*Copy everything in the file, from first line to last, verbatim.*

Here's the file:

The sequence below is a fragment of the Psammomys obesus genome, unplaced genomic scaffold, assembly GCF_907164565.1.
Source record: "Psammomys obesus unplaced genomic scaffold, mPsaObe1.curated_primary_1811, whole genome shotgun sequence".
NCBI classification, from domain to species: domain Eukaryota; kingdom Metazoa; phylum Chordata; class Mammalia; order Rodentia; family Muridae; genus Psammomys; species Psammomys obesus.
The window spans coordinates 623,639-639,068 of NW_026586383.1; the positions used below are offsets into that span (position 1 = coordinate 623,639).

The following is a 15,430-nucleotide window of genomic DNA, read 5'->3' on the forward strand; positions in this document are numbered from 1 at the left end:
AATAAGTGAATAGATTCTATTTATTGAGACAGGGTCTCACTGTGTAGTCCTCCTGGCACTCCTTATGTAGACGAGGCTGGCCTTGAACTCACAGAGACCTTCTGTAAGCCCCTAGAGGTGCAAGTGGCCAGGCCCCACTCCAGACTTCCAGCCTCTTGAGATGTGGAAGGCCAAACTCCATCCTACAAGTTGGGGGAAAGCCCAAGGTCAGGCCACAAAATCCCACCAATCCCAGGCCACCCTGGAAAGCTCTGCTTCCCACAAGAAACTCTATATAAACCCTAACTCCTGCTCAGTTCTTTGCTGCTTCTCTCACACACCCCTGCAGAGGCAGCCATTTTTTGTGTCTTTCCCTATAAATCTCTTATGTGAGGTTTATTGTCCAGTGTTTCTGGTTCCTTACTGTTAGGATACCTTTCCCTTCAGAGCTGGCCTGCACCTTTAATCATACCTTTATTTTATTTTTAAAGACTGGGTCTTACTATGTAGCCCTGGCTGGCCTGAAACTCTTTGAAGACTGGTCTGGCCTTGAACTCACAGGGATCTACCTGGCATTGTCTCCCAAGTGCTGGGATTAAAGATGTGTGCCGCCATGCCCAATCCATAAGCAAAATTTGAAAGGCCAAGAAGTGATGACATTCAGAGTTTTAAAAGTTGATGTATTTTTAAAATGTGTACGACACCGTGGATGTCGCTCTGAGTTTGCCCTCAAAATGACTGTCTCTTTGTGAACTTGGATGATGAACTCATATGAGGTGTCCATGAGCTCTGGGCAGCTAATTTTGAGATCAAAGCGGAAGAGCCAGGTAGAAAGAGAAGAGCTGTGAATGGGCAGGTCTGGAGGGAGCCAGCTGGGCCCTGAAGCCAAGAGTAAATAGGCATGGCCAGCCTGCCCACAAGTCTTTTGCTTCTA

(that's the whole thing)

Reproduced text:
The sequence below is a fragment of the Psammomys obesus genome, unplaced genomic scaffold, assembly GCF_907164565.1.
Source record: "Psammomys obesus unplaced genomic scaffold, mPsaObe1.curated_primary_1811, whole genome shotgun sequence".
NCBI classification, from domain to species: domain Eukaryota; kingdom Metazoa; phylum Chordata; class Mammalia; order Rodentia; family Muridae; genus Psammomys; species Psammomys obesus.
The window spans coordinates 623,639-639,068 of NW_026586383.1; the positions used below are offsets into that span (position 1 = coordinate 623,639).

The following is a 15,430-nucleotide window of genomic DNA, read 5'->3' on the forward strand; positions in this document are numbered from 1 at the left end:
AATAAGTGAATAGATTCTATTTATTGAGACAGGGTCTCACTGTGTAGTCCTCCTGGCACTCCTTATGTAGACGAGGCTGGCCTTGAACTCACAGAGACCTTCTGTAAGCCCCTAGAGGTGCAAGTGGCCAGGCCCCACTCCAGACTTCCAGCCTCTTGAGATGTGGAAGGCCAAACTCCATCCTACAAGTTGGGGGAAAGCCCAAGGTCAGGCCACAAAATCCCACCAATCCCAGGCCACCCTGGAAAGCTCTGCTTCCCACAAGAAACTCTATATAAACCCTAACTCCTGCTCAGTTCTTTGCTGCTTCTCTCACACACCCCTGCAGAGGCAGCCATTTTTTGTGTCTTTCCCTATAAATCTCTTATGTGAGGTTTATTGTCCAGTGTTTCTGGTTCCTTACTGTTAGGATACCTTTCCCTTCAGAGCTGGCCTGCACCTTTAATCATACCTTTATTTTATTTTTAAAGACTGGGTCTTACTATGTAGCCCTGGCTGGCCTGAAACTCTTTGAAGACTGGTCTGGCCTTGAACTCACAGGGATCTACCTGGCATTGTCTCCCAAGTGCTGGGATTAAAGATGTGTGCCGCCATGCCCAATCCATAAGCAAAATTTGAAAGGCCAAGAAGTGATGACATTCAGAGTTTTAAAAGTTGATGTATTTTTAAAATGTGTACGACACCGTGGATGTCGCTCTGAGTTTGCCCTCAAAATGACTGTCTCTTTGTGAACTTGGATGATGAACTCATATGAGGTGTCCATGAGCTCTGGGCAGCTAATTTTGAGATCAAAGCGGAAGAGCCAGGTAGAAAGAGAAGAGCTGTGAATGGGCAGGTCTGGAGGGAGCCAGCTGGGCCCTGAAGCCAAGAGTAAATAGGCATGGCCAGCCTGCCCACAAGTCTTTTGCTTCTA